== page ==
We have a new 360 degree panoramic video from the starboard deck of the Mohawk. Check it out by clicking the image above. We are at the bleeding edge of underwater 360 video. Let us know what you think!
MohawkWreck.com is excited to exclusively feature the first ever 360 degree panoramic underwater video of the USS Mohawk. See this amazing new immersive video here.
I made my first Mohawk dive of 2013 on Saturday March 9 aboard the Ultimate Getaway. We left the dock in Ft Myers Beach at about 11pm Friday night, reaching Charlie’s Reef where the Mohawk sits at about 3am Sat. Small Craft Advisories went up at 1am with 15-20 knot NE winds and 3-4 foot seas. Still, the 100ft Ultimate Getaway handled it well and we were ready to hit the water at sun up.
Air temps early Saturday morning were in the low 50′s and felt a bit colder in the stiff NE breeze. Water temps ranged from 65-68 F on the Mohawk. Visibility was 30-40 feet, which was better than I expected considering the weather conditions we had in the prior week.
The plan for the open-circuit divers was to make three dives. I would have shot for a single 3-4 hour dive on my rebreather in summer, but with colder water temps, I limited my first dive to 110 minutes, took a surface interval to warm up, then made a second dive of 60 minutes.
The marine life taking hold on the Mohawk is impressive. Tomate bait schools swarm in and outside the hull. Urchins, plants, anemones, sponges soft corals have completely encrusted the anchor chains. Blennies and arrow crabs can be seen everywhere across the deck. I saw one five foot shark near the prop cruising the bottom. In the engine room, a monster-sized goliath grouper still claims its tenancy since we spotted it last September.
I had a special project to tend to during my dives, so I wasn’t able to dive with my main HD video rig and flood lights. I was only able to shoot some ambient light stills and video with my vintage GoPro Hero. Below are some of those images I grabbed. I’ll update with some video soon.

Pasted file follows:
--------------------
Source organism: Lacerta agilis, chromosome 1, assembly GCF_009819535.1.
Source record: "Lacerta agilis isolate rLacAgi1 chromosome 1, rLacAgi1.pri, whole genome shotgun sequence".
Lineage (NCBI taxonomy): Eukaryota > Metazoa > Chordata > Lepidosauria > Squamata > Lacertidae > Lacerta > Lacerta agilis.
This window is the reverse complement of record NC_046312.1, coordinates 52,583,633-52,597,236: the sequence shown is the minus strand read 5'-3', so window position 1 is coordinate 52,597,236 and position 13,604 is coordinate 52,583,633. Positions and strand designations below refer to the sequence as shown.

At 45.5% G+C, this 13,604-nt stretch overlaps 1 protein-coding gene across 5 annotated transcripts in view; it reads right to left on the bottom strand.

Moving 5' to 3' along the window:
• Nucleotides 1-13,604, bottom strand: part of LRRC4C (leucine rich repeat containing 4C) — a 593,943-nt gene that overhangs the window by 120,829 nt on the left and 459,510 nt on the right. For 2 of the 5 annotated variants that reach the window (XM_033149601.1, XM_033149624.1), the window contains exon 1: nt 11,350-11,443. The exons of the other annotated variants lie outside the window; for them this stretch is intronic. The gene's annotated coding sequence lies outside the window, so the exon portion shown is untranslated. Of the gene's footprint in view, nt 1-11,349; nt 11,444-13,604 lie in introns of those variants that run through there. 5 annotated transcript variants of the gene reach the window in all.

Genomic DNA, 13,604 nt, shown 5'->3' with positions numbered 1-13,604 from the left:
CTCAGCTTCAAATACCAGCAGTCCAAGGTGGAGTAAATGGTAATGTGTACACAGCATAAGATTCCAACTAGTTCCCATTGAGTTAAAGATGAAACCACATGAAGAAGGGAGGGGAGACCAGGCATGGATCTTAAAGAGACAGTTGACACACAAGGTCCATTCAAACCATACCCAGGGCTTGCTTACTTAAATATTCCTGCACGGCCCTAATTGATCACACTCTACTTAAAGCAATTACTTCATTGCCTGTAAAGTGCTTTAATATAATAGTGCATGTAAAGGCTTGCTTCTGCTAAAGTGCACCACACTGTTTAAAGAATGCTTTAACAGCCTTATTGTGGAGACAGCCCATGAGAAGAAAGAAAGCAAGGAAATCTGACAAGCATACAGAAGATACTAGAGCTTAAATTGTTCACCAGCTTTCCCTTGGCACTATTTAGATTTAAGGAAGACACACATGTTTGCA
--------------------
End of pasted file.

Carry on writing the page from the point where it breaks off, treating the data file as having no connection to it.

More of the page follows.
A MohawkWreck.com image was used in an article about SW Florida diving in the Nov 2012 issue of Go Magazine. Go Magazine is an in-flight magazine for AirTran that reaches over 2 million air travelers. You can check out AirTran GoMagazine’s web site and look in the upper right to read an online digital copy of the Nov 2012 issue. The article is on page 63. You can also go straight to the online version of the specific article here.
Here’s part two of the video shot on Sept 23, 2012. We start mid-ship starboard and work back to the stern. The word “Mohawk” is only barely visible on the stern now. Entering the engine room from the stern, we find a huge Goliath now owns the place. We end up in the radio room where we look out a port hole to watch schools of fish and another Goliath roaming the bow deck.
Here is part one of compiled video shot while diving the USS Mohawk on Sept 23, 2012, which is 83 days since she was sunk as a veteran’s memorial reef 28 miles off Sanibel Island FL. Part one opens showing the stellar visibility looking down on the wreck from the surface. It then gives a tour of the bow highlighting a lengthy encounter with a sociable Goliath Grouper that has taken residence the bow of the wreck. A second bigger Goliath hangs out in the engine room…. which will be shown in part two.
A fun episode of ScubaNation about the USS Mohawk is now available to watch online. ScubaNation did a great job of covering the whole story of the Mohawk’s reefing: From preparation, transit to Charlie’s Reef, sinking, and the very first dives. Some great one-of-a-kind video in this show, delivered in a fun and enjoyable style. It’s a must see.
We ventured out to pay the Mohawk a visit on Sept 23, 2012. This was 83 days since she was placed down on Charlie’s Reef. Seas were less than 1 foot, sunny skies, light winds, and visibility was absolutely stellar at over 100 feet.
The wreck was bustling with both fish and plant life. We encountered a loggerhead turtle on the decent. Abundant schools of bait enveloped various parts of the super structure. At least two Goliath Grouper have taken residence with a very large one preferring to hang out below deck in the engine room.
We have a lot of video and images to compile and we will post them soon. In the mean time, the following two images compare the stern of the USS Mohawk from 4 hours after sinking to 83 days later. You can only barely make out the name through the shroud of encrusting marine organisms.
I visited the Mohawk on July 14, twelve days after sinking. Seas were a good 3 – 4 feet, so I was glad we went out on the 100ft Ultimate Getaway.
I made one 3 hour scuba dive to 87 feet using my rebreather. I could have stayed another hour but didn’t want to hold all the open circuit up from departing for home. (Diving the rebreather rocks.)
Massive schools of bait fish (grunts) had swarmed the Mohawk inside and out, and I shot the first video of a Goliath Grouper taking residence on the Mohawk. The visibility was notably better on this trip vs sinking day. I spent a good deal of time inside the wreck this time out. The engine and engine room are huge and blow outs in the decking allow quite a bit of ambient light down into it. The first video shows the life outside and inside the wreck. The second video highlights the sights from down in the engine room.